The first step to restoring yogurt to its healthful place in smart eating is to buy it plain.  You can try your hand at making your own yogurt, but you’ll still need some plain yogurt to get started.  “Plain,” by the way, is what I would have called yogurt if I wanted consumers to be more interested in other, fancier options, especially if I could increase profits by doing so.  But that’s not what I want for you, so  I would call it “pure” yogurt.  So the first step is to buy plain, whole-milk yogurt.  Now, if you aren’t ready to switch from low-fat to whole fat, we can compromise for now.  Just please make sure it’s plain yogurt, with live, active cultures (check the label).

What’s Wrong With “Wheat Bread”?

This article is crossposted at Your Health is on Your Plate

Most of the time I feel like we’re really making progress.  Patients are looking younger, losing inches, feeling better and decreasing their medications.  Still, not a day goes by that Angie, Barb, Chuck, Doris, Elijah, Fritz, or Gayle doesn’t tell me proudly that they have switched to “wheat bread.”  I thought I covered that, I say to myself.  I thought we discussed the fact that practically all bread is made from wheat.  That buying “wheat bread” is the same as buying “bread.”  That the word “wheat” means nothing in terms of good nutrition unless it is prefaced by the word “whole,” as in “whole wheat.”  That someone is trying to confuse you, and they are succeeding.  That’s when I feel as if I’m climbing a mountain with a Wonder Bread truck tethered to my backpack.

One Step at a Time

This entry is cross-posted at

Last week, Gene [not his real name] the computer guy showed up at my office for the first time in a while.  Right away, I knew something had changed.  I said, Gene, how are you? You’re looking very well!   He responded with an uncharacteristic grin, and answered by telling me one thing all of us know, but few believe (despite numerous confirmatory personal experiences!).   I sat up fast when he said,  Diets don’t work.

Dill Pesto

This entry has been cross-posted at

Right now, the dill is taking over my herb garden in its lovely, flavorful and feathery bloom. My attempts to use it don’t usually make a dent in the amount growing, even as I leave plenty to seed next year’s crop, or to share with the next interested gardener. Mostly, I have been cutting it into salads. I could also add it to butter, or make pickles, or hang some upside down to dry. The dill is everywhere, self seeding from beautiful, zebra-colored seeds given to me a few years ago by a patient who also grows startlingly lovely lavender roses.

Go for the Gusto

This entry is cross-posted on

Two months ago, the Cleveland Plain Dealer published its own commentary on the obesity epidemic with a series whose cover page spelled out, in large type, the words, Eat, drink, and be sorry. Excuse me? Eat, drink, and be SORRY? The actual quote,from Ecclesiastes,reads, Eat, drink, and be merry, so that joy will accompany him in his work all the days of his life And herein lies the problem.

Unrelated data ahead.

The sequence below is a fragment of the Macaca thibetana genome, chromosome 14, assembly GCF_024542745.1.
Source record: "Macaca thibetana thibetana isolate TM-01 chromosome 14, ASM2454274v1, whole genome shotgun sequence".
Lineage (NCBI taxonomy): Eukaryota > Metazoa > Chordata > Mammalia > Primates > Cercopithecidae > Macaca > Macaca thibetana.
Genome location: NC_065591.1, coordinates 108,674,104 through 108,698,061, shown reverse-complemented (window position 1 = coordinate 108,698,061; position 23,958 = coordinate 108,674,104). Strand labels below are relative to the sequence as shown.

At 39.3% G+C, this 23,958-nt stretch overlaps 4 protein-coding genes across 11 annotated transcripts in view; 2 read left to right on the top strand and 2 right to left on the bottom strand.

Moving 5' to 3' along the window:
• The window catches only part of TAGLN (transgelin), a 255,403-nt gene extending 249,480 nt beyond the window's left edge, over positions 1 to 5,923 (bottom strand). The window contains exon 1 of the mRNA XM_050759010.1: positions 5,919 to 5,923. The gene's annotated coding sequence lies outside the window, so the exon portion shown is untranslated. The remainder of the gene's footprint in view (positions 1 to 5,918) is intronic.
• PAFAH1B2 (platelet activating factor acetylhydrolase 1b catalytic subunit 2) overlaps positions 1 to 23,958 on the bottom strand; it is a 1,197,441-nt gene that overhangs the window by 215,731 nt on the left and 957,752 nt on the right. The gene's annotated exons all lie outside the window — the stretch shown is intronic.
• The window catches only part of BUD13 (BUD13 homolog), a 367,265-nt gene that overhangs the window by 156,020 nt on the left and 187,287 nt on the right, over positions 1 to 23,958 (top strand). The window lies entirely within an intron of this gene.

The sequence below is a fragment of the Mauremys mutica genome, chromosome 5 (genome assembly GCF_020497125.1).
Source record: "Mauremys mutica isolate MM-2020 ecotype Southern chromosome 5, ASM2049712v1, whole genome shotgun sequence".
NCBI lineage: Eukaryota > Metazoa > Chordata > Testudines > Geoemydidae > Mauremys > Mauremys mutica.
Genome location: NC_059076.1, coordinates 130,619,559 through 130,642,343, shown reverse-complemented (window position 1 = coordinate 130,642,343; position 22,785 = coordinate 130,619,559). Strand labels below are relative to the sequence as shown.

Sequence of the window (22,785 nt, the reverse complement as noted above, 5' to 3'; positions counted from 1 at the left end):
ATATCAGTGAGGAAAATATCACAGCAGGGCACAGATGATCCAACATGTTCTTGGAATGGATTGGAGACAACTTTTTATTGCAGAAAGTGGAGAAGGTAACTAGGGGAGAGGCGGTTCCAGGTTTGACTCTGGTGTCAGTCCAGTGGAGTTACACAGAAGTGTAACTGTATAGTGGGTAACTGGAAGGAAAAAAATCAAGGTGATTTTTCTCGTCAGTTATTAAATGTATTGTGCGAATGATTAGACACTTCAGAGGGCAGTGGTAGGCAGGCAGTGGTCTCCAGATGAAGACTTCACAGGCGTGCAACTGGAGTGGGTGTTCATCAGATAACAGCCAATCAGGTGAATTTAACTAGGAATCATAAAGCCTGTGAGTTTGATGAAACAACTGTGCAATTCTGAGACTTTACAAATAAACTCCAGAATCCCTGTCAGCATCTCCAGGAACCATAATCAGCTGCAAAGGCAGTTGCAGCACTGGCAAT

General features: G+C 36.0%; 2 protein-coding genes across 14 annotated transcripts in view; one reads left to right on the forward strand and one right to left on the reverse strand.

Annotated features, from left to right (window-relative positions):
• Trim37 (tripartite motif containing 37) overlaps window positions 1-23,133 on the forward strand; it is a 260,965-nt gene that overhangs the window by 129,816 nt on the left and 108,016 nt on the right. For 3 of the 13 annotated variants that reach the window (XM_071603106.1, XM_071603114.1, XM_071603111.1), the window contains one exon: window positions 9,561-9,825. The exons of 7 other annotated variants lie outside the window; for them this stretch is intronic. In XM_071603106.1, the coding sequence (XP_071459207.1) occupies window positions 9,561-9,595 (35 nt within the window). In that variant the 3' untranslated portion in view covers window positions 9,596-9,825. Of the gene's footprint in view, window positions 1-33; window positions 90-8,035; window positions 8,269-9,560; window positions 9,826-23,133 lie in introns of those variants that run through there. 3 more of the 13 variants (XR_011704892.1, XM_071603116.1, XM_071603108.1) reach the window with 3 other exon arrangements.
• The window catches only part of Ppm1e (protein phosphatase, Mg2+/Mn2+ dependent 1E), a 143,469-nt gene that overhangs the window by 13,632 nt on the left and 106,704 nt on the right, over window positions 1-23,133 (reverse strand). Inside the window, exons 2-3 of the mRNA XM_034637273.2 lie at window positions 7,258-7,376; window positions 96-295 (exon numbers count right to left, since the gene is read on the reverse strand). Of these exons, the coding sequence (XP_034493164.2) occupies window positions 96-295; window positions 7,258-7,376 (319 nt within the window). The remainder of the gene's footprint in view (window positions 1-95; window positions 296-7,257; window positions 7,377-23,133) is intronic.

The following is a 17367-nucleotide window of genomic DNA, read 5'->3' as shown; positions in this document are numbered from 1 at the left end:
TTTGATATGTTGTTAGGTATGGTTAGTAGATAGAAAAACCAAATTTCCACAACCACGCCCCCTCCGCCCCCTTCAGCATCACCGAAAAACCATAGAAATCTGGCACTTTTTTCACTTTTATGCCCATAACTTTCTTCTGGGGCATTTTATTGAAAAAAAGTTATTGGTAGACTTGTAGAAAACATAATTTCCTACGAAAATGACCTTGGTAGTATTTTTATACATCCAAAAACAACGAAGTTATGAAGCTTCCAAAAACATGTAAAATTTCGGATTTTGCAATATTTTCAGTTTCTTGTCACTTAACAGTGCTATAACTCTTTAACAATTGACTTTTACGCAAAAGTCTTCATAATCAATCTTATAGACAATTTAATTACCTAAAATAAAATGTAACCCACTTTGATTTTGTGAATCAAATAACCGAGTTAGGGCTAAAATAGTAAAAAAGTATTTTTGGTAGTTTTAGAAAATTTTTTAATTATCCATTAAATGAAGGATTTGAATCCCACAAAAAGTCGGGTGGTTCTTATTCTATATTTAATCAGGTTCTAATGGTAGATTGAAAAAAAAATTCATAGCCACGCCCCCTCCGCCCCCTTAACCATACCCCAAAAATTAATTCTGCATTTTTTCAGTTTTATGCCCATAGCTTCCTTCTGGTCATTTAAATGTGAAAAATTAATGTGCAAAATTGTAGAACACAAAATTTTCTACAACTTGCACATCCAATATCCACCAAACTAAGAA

Fire Up the Barbecue

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This morning my daughter and I stopped by our neighborhood butcher to buy something to grill tomorrow. Arriving only 10 minutes before closing, we were absolutely astonished to discover that just a few packages of chicken remained, along with some knockwurst and hamburgers. Not a single steak, roast, chop or rib.

It seems odd, but we celebrate Memorial Day by eating meat. Its a meat lovers holiday. Is this a good thing? Despite the U.S. dietary guidelines, which recommend eating less red and processed meat, I think eating meat is a fine thing.

Dr. Renata Micha, of the Harvard School of Public Health, would probably agree. She published the results of a very interesting experiment in this month’s journal, Circulation. Dr. Michas team contacted the authors of 20 previously published studies about the effects of eating meat (evaluating a total of 1 million adults in 10 countries on 4 continents), and asked them to go back and separate the results of their raw data into processed (smoked, cured or salted) and unprocessed meat. All the meat contained similar amounts of saturated fat and cholesterol. The researchers found that eating the equivalent of one hot dog, or 2 slices of deli meat, per day was associated with a 42% increase in the risk of heart disease, and a 19% increase in the risk of diabetes. But eating twice as much unprocessed red meat was associated with neither.

What’s With All the Foodies?

Ever since I read the New York Times article about the proliferation of food blogs, I’ve been doing a lot of thinking about them. How did the number of foodies explode in what seems like all of a sudden?

I think back to when I was in college in the late nineties, a time when people weren’t yet using digital cameras or blogs, there was no social networking, and people were just starting to get into going online. So certainly people probably weren’t photographing every meal to post to the world; just food photographers would have done such a thing.